Our second aviation pioneer is Willard “Bud” Erickson who also dedicated his life to the Cumberland Airport. Erickson was a highly decorated Navy fighter pilot with service in WWII and the Korean War. Following the 1941 Pearl Harbor bombing, Erickson declined a deferment for farming and went to Navy Flight School to follow his dream of flight. Erickson flew 14,400 hours in Navy airplanes and achieved the rank of Lt. Commander. Erickson and wife Doris returned to Cumberland following the Korean War and Bud flew for the Department of Natural Resources as a fire watch spotter and enforced game laws.

     

    Erickson spent countless hours working with Federal officials to get navigation beacons and lights at the airport and could always be found on the mower and snow blower taking care of the runway. Erickson saw the need to build a longer hard-surface runway to accommodate larger planes so he and Doris generously traded land from their home farm with a local farmer to create the runway.

     

    The longer runway allowed the State of Wisconsin to designate Cumberland as the loading site for aircraft taking hearing impaired school-age children to a residential school in Delevan. State planes would load students every Sunday afternoon and return on Friday evenings throughout the school year.

     

    Over the years there have been many businesses at the airport including a travel agency, charter flight service, aircraft and instrument repair facilities, and Romeo Aviation Flight Training School. The airport is used by local businesses including 3M, Seneca Foods, engineering companies, SW Bell Communications, and when the weather is below minimums helicopters from the hospital use the radio beacons to land.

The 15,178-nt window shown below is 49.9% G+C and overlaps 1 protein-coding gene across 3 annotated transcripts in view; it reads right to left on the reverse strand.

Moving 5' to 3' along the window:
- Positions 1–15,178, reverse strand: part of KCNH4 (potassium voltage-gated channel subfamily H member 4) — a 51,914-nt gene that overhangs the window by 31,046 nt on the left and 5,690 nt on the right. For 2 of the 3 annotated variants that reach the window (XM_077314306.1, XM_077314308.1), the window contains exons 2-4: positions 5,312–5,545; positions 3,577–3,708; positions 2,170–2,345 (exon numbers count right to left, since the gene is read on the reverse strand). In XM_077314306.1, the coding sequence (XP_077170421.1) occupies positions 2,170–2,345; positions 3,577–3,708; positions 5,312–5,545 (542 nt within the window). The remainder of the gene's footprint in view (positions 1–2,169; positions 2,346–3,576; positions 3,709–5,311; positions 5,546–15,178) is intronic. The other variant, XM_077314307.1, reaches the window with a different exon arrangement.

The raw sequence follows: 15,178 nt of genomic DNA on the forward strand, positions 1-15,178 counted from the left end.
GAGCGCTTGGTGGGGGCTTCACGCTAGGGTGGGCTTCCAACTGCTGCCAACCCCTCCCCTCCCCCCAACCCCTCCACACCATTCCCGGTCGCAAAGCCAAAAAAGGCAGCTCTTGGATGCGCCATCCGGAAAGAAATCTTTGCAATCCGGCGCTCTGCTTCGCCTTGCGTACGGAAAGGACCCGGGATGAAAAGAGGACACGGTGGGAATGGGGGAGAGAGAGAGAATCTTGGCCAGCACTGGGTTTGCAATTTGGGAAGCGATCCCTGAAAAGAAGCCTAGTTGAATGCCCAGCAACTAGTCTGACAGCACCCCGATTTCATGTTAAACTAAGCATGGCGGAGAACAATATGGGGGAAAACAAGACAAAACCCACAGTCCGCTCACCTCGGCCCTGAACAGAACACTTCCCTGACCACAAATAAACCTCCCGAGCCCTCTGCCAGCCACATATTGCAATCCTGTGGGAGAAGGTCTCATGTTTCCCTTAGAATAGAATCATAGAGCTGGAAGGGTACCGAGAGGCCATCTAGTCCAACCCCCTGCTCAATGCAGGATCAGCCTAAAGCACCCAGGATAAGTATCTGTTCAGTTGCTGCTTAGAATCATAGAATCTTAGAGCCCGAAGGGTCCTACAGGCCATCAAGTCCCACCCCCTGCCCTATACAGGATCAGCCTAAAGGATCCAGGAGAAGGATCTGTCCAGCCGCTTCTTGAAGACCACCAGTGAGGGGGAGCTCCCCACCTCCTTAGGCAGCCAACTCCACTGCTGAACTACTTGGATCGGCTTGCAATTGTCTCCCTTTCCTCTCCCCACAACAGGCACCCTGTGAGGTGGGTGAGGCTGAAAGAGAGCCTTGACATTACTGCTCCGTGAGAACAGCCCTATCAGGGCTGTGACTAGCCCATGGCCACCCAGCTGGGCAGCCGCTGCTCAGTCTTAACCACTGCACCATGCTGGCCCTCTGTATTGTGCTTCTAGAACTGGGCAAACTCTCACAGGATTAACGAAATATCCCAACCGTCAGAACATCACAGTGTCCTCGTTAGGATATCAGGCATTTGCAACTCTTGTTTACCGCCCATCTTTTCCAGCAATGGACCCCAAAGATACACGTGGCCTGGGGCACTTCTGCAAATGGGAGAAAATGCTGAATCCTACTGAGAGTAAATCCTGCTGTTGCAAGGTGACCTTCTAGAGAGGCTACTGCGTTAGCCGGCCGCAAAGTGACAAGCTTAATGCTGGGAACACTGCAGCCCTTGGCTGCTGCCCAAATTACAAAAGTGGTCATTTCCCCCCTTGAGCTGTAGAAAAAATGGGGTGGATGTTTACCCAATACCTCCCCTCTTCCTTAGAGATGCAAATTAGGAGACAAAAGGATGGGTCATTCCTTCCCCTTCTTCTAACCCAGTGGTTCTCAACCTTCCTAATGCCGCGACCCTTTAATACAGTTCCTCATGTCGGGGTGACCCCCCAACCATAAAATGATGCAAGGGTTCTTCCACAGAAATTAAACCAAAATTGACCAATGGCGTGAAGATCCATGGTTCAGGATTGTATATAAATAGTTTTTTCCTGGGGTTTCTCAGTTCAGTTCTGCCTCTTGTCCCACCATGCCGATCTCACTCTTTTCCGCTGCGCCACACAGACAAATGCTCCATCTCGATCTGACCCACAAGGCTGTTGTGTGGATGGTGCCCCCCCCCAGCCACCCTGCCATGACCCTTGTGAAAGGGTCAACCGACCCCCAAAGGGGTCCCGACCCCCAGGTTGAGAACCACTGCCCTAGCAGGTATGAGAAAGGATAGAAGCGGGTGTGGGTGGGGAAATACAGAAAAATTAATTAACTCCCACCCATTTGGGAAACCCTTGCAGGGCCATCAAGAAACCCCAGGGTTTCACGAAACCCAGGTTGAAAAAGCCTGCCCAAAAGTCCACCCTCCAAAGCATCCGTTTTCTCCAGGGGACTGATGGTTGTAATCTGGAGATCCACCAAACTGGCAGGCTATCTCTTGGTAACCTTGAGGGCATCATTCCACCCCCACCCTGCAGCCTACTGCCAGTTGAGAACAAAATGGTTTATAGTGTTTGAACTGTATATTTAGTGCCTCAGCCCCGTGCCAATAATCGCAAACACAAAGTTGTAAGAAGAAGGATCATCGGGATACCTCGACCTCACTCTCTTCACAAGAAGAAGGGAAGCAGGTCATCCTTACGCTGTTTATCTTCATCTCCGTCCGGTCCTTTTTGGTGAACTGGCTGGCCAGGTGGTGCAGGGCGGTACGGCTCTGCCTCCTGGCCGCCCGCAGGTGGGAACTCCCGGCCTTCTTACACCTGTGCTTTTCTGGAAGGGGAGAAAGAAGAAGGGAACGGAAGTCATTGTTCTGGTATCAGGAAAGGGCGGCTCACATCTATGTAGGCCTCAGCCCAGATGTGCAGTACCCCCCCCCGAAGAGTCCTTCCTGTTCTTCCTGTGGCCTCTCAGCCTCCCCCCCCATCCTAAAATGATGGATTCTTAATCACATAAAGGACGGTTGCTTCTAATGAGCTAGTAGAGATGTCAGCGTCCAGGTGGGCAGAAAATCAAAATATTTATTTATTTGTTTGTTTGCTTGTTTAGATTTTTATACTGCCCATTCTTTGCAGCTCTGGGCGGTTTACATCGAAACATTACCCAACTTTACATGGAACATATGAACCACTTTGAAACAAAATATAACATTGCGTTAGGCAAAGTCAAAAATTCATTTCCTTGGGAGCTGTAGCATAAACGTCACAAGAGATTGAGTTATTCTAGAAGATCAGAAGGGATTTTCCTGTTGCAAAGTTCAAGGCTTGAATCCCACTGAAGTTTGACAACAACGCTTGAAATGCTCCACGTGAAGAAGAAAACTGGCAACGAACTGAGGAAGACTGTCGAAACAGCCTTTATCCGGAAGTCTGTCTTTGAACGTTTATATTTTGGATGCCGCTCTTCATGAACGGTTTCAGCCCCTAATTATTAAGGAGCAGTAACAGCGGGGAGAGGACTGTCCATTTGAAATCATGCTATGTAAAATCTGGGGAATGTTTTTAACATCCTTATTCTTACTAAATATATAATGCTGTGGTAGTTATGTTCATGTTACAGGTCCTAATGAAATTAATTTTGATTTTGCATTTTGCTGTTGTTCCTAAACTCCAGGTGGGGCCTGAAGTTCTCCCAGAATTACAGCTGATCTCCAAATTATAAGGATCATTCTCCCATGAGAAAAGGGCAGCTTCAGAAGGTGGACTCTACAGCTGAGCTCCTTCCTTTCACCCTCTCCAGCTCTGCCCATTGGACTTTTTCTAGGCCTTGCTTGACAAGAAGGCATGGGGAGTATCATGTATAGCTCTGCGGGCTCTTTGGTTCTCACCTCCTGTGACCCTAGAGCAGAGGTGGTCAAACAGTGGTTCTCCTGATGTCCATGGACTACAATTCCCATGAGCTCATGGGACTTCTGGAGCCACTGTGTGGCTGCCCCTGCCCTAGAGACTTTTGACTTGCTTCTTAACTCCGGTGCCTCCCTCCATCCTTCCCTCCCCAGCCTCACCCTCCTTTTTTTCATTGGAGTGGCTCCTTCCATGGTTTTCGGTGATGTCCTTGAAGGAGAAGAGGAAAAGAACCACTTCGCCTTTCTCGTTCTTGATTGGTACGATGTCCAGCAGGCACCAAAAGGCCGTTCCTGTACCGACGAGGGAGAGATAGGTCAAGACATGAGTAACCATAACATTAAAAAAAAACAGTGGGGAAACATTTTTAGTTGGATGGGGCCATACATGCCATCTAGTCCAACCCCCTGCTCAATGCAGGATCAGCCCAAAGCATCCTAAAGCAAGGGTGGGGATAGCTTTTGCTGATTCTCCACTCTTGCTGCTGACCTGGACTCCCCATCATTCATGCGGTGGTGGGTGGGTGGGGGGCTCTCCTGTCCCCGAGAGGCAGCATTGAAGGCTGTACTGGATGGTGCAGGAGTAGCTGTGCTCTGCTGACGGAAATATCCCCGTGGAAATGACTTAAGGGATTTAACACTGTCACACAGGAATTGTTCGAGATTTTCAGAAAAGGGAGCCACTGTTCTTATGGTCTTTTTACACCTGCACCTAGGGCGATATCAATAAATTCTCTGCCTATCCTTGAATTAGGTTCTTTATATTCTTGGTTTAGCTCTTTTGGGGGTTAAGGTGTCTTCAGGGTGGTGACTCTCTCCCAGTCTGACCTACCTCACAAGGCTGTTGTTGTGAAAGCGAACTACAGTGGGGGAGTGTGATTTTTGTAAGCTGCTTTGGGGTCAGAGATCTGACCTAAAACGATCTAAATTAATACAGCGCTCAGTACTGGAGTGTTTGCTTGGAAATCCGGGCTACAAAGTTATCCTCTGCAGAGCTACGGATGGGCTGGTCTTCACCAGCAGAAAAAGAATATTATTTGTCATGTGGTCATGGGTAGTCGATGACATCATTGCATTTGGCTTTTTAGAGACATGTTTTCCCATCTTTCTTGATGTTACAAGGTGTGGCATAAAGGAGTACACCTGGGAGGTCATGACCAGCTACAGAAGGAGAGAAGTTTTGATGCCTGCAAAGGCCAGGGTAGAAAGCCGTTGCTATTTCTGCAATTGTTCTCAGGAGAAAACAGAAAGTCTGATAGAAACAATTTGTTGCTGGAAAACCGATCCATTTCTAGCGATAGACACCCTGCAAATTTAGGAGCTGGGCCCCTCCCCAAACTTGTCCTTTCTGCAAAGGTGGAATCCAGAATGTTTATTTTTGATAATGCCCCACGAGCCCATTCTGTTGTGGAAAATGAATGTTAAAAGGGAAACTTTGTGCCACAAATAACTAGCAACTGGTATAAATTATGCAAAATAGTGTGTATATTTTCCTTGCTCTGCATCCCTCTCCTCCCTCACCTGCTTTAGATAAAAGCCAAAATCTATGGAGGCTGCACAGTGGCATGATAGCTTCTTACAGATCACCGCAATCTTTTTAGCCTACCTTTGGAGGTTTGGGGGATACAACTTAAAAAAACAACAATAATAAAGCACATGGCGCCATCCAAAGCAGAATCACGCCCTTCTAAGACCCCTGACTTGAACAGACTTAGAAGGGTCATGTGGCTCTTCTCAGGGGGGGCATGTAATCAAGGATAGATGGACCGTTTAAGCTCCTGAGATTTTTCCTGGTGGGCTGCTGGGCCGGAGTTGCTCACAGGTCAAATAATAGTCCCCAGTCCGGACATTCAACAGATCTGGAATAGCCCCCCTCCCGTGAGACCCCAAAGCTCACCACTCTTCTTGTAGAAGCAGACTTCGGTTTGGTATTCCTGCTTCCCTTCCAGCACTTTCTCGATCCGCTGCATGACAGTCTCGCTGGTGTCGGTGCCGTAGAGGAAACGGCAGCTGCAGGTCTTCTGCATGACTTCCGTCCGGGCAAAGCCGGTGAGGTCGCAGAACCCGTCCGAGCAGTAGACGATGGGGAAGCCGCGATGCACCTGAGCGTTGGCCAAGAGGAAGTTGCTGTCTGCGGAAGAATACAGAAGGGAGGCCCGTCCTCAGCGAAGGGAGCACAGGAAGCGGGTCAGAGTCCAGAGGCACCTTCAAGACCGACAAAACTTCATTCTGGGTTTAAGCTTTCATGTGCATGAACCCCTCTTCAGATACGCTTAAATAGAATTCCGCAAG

Both Toftness and Erickson families had aviation as part of their heritage. Mark Erickson is a pilot, Max Erickson is a commercial pilot for UPS flying an AirBus 300 and several of the Toftness relatives are pilots and commercial pilots.

     

    We have come long way from the early years of Cumberland’s grass strip in a “cow pasture” to the high tech airport with GPS navigation, weather forecasting, and communications systems.

     

    IN Toftness, whose passion for aviation was matched by his world class respected chiropractic procedures and responsible for starting the airport. Lt Commander “Bud” Erickson, a frightfully young patriotic farm boy launched from aircraft carriers in two wars defending American freedoms, whose leadership and dedication to safety was responsible for so many improvements that we take for granted today. Mayor Mysicka said, “We are very lucky to have such an excellent airport as a community asset and we have these pioneers to thank. It is a great honor for our City to name our field after them.

    Changing an airport’s name to recognize the passion and dedication of two local aviators and sharing their history makes sense. It is a change we can support. Congratulations Cumberland on your “new” airport.